Walk-In Immunization Fridays
Walk-In Immunization Fridays and Elderberry Sale
No appointment necessary on Fridays in October and November for immunization only appointments. In addition to all the the standard childhood immunizations, we now have in stock the flu vaccine for children under 19 years old. For adults, we stock Tdap and MMR. Anyone in the community may come in for an immunization, even if you haven’t been seen here before.
Regardless of whether you choose to get a flu shot, there are simple steps that you can take to reduce your chance of getting the common cold or the flu. See Dr. Murdoch’s article for 5 tips on preventing colds and flus. All Elderberry products are 30% off on Fridays.
The CDC recommends that everyone 6 months of age and older should get a flu vaccine every season. The flu vaccine has a greater chance of being effective if you get it earlier in the season (October or November).
For those who choose to have their children vaccinated, these are the options available at TRFM:
- Fluzone Quadrivalent Shot for age 6-35 months (thimerosal free)
- Fluzone Shot for children 3-18 years (thimerosal free)
- FluMist Quadrivalent Nasal Spray for age 2-18 years (thimerosal free) *Back ordered, national shortage, out of stock until late November
People who can’t get the flu shot:
- Children younger than 6 months are too young to get a flu shot
- People with severe, life-threatening allergies to flu vaccine or any ingredient in the vaccine. This might include gelatin, antibiotics, or other ingredients.
People who should talk to their doctor before getting the flu shot:
- If you have an allergy to eggs or any of the ingredients in the vaccine. Talk to your doctor about your allergy.
- If you ever had Guillain-Barré Syndrome (a severe paralyzing illness, also called GBS). Some people with a history of GBS should not get this vaccine. Talk to your doctor about your GBS history.
- If you are not feeling well. Talk to your doctor about your symptoms.
- If you have a history of asthma or wheezing. Talk to your doctor about what flu vaccine is appropriate for you.
Whooping Cough Vaccine (Tdap)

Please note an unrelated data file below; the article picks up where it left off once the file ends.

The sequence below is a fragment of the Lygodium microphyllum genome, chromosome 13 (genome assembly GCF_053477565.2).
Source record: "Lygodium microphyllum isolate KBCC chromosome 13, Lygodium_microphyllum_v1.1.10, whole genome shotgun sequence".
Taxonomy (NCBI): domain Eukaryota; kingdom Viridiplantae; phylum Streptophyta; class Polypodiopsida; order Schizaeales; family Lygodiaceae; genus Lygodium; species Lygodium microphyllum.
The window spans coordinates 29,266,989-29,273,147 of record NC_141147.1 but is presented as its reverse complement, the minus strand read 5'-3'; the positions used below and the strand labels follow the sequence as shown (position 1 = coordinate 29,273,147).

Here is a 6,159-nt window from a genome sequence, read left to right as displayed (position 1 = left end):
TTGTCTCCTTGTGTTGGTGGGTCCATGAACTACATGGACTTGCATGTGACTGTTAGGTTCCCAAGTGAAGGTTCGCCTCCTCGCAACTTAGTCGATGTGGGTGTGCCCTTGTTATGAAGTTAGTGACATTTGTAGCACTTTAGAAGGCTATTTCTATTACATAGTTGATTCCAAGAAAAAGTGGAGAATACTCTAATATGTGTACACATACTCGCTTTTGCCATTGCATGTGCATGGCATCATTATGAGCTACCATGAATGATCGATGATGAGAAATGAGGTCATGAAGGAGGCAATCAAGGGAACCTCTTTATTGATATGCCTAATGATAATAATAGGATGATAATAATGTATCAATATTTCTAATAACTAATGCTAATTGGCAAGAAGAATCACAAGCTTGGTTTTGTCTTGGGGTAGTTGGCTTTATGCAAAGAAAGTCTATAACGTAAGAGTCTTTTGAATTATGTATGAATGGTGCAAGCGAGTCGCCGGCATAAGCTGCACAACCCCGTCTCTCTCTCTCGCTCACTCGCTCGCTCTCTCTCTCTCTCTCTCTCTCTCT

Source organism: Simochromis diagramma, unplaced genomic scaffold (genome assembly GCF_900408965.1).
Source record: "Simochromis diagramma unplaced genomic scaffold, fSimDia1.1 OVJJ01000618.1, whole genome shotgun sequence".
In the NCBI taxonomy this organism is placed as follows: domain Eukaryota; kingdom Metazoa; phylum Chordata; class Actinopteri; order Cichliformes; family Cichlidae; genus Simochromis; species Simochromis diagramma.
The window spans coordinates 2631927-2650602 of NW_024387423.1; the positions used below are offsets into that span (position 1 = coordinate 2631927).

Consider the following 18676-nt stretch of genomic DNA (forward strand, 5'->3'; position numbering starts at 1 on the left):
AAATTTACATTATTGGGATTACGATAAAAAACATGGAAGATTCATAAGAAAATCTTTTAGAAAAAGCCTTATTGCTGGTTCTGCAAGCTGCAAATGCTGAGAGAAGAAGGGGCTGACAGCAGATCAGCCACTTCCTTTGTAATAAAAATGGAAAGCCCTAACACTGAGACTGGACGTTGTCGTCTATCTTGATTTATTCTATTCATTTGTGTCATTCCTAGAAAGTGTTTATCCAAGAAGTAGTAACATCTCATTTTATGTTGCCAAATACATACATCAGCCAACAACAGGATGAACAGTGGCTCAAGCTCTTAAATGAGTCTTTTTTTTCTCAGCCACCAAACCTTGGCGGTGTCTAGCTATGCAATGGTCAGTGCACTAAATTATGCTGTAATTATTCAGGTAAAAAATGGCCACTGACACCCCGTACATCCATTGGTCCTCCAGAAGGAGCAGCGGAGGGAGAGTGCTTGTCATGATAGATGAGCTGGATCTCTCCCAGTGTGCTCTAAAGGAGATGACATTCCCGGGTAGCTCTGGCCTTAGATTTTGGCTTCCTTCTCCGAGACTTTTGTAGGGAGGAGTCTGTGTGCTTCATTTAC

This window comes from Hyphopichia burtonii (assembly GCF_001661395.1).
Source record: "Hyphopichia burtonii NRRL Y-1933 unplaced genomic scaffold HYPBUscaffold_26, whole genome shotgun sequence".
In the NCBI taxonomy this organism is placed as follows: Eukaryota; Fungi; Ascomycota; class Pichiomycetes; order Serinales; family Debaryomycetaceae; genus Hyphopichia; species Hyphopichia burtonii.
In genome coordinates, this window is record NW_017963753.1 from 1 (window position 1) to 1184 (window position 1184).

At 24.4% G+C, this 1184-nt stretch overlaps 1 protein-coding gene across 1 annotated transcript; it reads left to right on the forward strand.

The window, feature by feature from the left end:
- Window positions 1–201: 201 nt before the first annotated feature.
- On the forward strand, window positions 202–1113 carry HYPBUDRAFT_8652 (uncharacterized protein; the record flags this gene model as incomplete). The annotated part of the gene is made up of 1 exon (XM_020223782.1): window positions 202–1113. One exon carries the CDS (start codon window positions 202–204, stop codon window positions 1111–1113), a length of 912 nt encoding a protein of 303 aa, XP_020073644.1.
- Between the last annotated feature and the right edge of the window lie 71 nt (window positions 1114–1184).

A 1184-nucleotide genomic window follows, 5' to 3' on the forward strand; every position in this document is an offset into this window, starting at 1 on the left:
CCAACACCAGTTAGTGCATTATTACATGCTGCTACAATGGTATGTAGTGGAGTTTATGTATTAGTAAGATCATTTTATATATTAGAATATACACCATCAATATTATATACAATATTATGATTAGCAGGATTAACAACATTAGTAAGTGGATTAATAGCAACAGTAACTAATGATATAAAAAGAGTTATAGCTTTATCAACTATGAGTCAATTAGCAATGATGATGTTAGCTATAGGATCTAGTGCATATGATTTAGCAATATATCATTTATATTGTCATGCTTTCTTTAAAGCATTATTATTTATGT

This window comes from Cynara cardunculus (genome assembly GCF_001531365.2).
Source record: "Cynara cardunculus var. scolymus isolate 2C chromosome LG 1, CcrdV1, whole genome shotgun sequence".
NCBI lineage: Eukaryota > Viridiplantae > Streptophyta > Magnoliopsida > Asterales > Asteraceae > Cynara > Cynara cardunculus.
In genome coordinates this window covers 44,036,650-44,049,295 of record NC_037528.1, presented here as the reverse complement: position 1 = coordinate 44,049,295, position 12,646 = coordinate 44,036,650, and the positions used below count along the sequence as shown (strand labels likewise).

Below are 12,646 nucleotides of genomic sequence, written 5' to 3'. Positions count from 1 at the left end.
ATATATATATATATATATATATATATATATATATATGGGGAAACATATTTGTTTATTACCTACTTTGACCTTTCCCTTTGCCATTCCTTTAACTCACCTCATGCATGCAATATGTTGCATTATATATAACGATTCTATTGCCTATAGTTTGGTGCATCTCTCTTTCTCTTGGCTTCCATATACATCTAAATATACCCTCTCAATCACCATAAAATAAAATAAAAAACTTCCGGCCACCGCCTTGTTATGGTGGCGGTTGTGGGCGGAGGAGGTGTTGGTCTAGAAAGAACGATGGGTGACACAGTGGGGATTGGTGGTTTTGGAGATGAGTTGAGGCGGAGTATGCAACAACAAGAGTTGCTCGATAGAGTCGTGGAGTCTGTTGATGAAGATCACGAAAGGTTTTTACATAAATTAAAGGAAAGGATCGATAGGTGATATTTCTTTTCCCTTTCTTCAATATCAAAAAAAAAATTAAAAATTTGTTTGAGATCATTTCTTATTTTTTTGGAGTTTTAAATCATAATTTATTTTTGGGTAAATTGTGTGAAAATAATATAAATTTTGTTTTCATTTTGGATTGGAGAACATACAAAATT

You can help protect infants from whooping cough by making sure that those with close contacts (including parents, grandparents, siblings (aged 19 years or older), child-care providers and health care personnel) are up-to-date on their Tdap vaccine. This strategy is called cocooning. The CDC recommends that all adults 19 years or older should get one dose of the whooping cough vaccine (Tdap vaccine) at least 2 weeks before contact with an infant.
Tdap is also recommended for all pregnant women in their 27th-36th week of pregnancy to provide protection to their babies while they are still too young to receive a pertussis immunization.
People who should not get the Tdap vaccine:
- People with life-threatening allergic reaction to any part of this vaccine
- Anyone who had coma or long repeated seizures within 7 days after dose of DTP, DTaP, Tdap, should not get Tdap, unless a cause other than the vaccine was found. They can still get Td.
Talk to your doctor if you:
- have seizures or another nervous system problem,
- had severe pain or swelling after any vaccine containing diphtheria, tetanus or pertussis,
- ever had a condition called Guillain Barré Syndrome (GBS),
- aren’t feeling well on the day the shot is scheduled.
Measles, Mumps, and Rubella (MMR)
MMR vaccine is recommended for all children at 12-15 months and again at 4-6 years of age. One dose is also recommended for all adults >18 years born after 1956 unless they have proof of previous vaccination or disease.